There’s been a war going on between seal and great whites for millions of years. Now there's a new battleground on the map called Cape Cod.  It’s different in every way from the usual rocky islands where sharks and seals usually face off in other parts of the world. The great whites have had to learn new ways to hunt seals here. Dr. Greg Skomal and his team wonder, what are the sharks doing here, how do they get here, and how do more sharks learn of Cape Cod’s bounty of seals? And more importantly: if the number of seals and sharks continue to increase at the present rate, what's the future?

Shark Week
Photo: Courtesy of Discovery Channel
Sharks Among Us
Shark encounters are increasing around the globe. The solutions to deal with the public’s growing anxiety range from culling to using nets and drumlins – all of which kill sharks.  Dr. Craig O’Connell believes he has developed a system that will prove once and for all that sharks and people can peacefully coexist – and live!

Sharks vs. Dolphins: Face Off
Sharks and dolphins have shared the ocean for ages, but only recently, scientists have begun to understand the true nature of the relationship between these two masters of the sea. It’s hostile, and dangerous, mainly for dolphins.  Dolphins would rather eat fish and swim with humans; sharks would rather eat dolphins and anything they can sink their teeth into.  Dr. Mike Heithaus and his team bring new research that may solve why sharks attack dolphins far more than we ever knew.

Sharksanity
We scour the seas to bring you the greatest moments from SHARK WEEK 2016!  Only the closest calls, biggest bites, and greatest gadgets made the cut! Then, we're revealing your top picks for the best of SHARK WEEK history.

Sharktacular
This year, Eli Roth will also return as host of hour-long special, SHARK WEEK Sharktactular. In this official countdown to SHARK WEEK, Roth will introduce viewers to the greatest sharks in SHARK WEEK history, fan-submitted viral videos and exclusive sneak peeks of the most jaw-dropping moments that will be featured on this year’s SHARK WEEK.

Sharktopia
Famed marine biologist and shark expert Barbara Block has been studying the white sharks off of California for more than 27 years. Now, with breakthrough camera technology and tracking technology, she’s giving scientists and viewers a portrait of a formerly unseen domain.  She calls it the Blue Serengeti – it’s a vast, rich, and hidden world, now more visible thanks to new camera tags deployed on both predator and prey.

 Jaws of the Deep Marine biologist Greg Skomal and the REMUS SharkCam team return to Guadalupe to find the world’s largest great white shark, Deep Blue. This time, they deploy two robot subs: one that dives to 300 feet, and another that goes to 2000.  Together, they build a profile of how the great white uses the entire water column. The team uncovers hunting techniques and strategies great whites use to ambush their prey – and film a great white’s attack on the sub!
Photo: Courtesy of Discovery Channel
The Killing Games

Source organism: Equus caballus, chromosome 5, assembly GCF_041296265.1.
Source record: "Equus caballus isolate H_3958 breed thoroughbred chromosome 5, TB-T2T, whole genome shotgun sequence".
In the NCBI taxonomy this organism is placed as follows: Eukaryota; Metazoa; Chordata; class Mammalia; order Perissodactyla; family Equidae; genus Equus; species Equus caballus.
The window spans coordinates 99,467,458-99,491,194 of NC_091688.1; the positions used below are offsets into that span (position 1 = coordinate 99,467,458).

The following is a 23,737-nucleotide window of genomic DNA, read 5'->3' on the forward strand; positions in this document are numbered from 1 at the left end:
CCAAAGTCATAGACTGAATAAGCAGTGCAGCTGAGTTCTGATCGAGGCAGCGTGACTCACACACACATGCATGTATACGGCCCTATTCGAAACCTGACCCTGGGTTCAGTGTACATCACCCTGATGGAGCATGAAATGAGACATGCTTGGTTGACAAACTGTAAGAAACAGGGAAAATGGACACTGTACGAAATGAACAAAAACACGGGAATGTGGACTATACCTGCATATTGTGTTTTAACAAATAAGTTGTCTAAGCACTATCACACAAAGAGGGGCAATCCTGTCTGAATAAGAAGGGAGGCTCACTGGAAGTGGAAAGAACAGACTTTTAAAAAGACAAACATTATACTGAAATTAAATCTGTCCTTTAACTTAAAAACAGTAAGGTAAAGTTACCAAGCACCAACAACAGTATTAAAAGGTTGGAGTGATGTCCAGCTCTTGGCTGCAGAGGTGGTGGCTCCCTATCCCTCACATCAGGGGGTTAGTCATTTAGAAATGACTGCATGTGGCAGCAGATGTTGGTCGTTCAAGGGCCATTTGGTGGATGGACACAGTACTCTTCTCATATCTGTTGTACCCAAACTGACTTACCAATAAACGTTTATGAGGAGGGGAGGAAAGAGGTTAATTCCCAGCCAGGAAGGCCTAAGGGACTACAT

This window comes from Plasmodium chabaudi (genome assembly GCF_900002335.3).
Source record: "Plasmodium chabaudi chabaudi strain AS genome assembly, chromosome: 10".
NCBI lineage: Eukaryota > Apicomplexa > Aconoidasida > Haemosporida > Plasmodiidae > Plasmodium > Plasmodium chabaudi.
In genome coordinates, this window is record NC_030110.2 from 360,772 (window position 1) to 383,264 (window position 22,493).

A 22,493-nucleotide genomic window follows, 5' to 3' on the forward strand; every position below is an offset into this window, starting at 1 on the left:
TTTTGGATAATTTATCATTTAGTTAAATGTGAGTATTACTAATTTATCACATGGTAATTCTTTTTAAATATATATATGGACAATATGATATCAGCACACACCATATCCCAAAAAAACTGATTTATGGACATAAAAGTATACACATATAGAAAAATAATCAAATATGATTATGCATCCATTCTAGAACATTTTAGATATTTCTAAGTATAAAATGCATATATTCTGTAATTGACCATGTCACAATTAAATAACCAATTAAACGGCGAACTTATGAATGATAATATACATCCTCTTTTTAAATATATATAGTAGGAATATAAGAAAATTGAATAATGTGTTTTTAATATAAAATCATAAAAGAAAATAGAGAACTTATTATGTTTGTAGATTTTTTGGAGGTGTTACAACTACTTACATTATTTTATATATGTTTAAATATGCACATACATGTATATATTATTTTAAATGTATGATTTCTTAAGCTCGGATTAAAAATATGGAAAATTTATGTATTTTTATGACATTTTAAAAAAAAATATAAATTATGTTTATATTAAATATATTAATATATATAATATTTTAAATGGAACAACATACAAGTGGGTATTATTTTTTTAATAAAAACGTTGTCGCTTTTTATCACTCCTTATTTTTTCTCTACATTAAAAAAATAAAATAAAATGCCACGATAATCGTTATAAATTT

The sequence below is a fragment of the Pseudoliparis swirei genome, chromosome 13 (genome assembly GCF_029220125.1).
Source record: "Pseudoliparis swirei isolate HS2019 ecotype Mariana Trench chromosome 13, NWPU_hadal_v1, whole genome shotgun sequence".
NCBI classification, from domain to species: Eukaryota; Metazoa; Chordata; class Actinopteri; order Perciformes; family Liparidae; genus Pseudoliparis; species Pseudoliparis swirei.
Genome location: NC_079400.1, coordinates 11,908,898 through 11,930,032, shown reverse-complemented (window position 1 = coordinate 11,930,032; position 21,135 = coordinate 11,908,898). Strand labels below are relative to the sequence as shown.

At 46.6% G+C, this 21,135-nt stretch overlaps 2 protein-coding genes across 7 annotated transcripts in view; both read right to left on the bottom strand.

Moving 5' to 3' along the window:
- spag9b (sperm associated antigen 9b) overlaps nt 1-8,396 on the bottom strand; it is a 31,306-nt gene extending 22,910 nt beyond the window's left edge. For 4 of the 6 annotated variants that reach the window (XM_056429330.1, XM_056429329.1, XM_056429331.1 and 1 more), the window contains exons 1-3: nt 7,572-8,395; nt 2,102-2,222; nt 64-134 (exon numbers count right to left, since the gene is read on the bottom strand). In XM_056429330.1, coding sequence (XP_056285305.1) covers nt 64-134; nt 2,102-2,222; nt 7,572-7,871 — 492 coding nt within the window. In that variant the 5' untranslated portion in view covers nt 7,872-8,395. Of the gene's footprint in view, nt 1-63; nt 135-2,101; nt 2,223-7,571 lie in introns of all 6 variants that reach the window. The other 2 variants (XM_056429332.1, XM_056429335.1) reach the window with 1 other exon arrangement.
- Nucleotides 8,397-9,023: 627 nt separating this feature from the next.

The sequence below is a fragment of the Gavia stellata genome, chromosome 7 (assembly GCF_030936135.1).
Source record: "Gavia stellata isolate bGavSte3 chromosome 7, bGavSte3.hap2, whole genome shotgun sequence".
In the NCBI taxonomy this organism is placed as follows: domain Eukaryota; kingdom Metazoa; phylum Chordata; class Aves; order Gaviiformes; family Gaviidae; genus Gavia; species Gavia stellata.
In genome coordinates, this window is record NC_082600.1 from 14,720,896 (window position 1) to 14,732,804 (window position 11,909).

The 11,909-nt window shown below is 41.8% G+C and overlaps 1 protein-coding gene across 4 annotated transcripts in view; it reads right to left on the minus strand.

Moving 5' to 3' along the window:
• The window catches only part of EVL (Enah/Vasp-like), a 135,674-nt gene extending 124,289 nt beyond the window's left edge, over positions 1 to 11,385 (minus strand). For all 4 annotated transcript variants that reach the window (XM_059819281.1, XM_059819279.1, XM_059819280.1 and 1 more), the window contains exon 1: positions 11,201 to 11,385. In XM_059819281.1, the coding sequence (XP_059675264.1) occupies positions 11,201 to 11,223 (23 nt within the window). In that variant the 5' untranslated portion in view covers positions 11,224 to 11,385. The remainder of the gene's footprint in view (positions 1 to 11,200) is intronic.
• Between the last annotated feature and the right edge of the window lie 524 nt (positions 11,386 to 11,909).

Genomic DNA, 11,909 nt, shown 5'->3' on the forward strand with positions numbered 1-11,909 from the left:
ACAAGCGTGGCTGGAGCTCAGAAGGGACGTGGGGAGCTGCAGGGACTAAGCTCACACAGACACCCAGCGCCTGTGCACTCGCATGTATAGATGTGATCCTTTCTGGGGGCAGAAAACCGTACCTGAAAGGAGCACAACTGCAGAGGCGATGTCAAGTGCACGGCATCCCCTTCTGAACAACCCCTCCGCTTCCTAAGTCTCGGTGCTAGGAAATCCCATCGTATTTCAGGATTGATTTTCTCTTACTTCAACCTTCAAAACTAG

Dr. Jonathan Werry and shark cinematographer Andy Casagrande travel to a special location in South Australia to research a new great white hunting strategy, where they no longer wait for seals to enter the ocean - they come out of the water and snatch them from the shore! But is this unique to Australia?  It isn’t; sharks are smarter than we thought and can learn new things when there’s food involved.

The Return of Monster Mako
Professional shark tagger Keith Poe, and marine biologists Greg Stuntz, Matt Ajemain and their team use state-of-the-art technology to try to document a live-predation of a thousand-pound mako shark -- what fishermen call a "grander." Granders are enormous makos that make a kind of transformation when they reach 10 feet and 1000 pounds – they become more secretive and begin to hunt bigger prey, like seals. And they’re hard to find on the East Coast – until Joe Romeiro and team jump in the water after dark and come face to face with them.

Tiger Beach
Dr. Neil Hammerschlag is the world's leading tiger shark expert. Now, he’s on a quest to answer what he calls the trifecta of tiger shark science: where do these giant sharks mate, where do the pregnant females gestate, and where do they give birth? He hopes to find answers by tagging and tracking 40 individuals across a shallow area off the Bahamas called Tiger Beach. Second only to great whites, the tiger shark's killing power and voracious appetite is legendary – and Neil has to deal with some aggressive sharks while on expedition. 

Wrath of a Great White Serial Killer
A newcomer has taken residence in the waters of the Pacific Northwest… the great white shark. Shark expert Ralph Collier and Brandon McMillian seek answers to the main questions in this case – why are great white sharks traveling so far north and why are these encounters focused on this one particular place?


 


 
< back

You must be logged in to view this item.





This area is reserved for members of the news media. If you qualify, please update your user profile and check the box marked "Check here to register as an accredited member of the news media". Please include any notes in the "Supporting information for media credentials" box. We will notify you of your status via e-mail in one business day.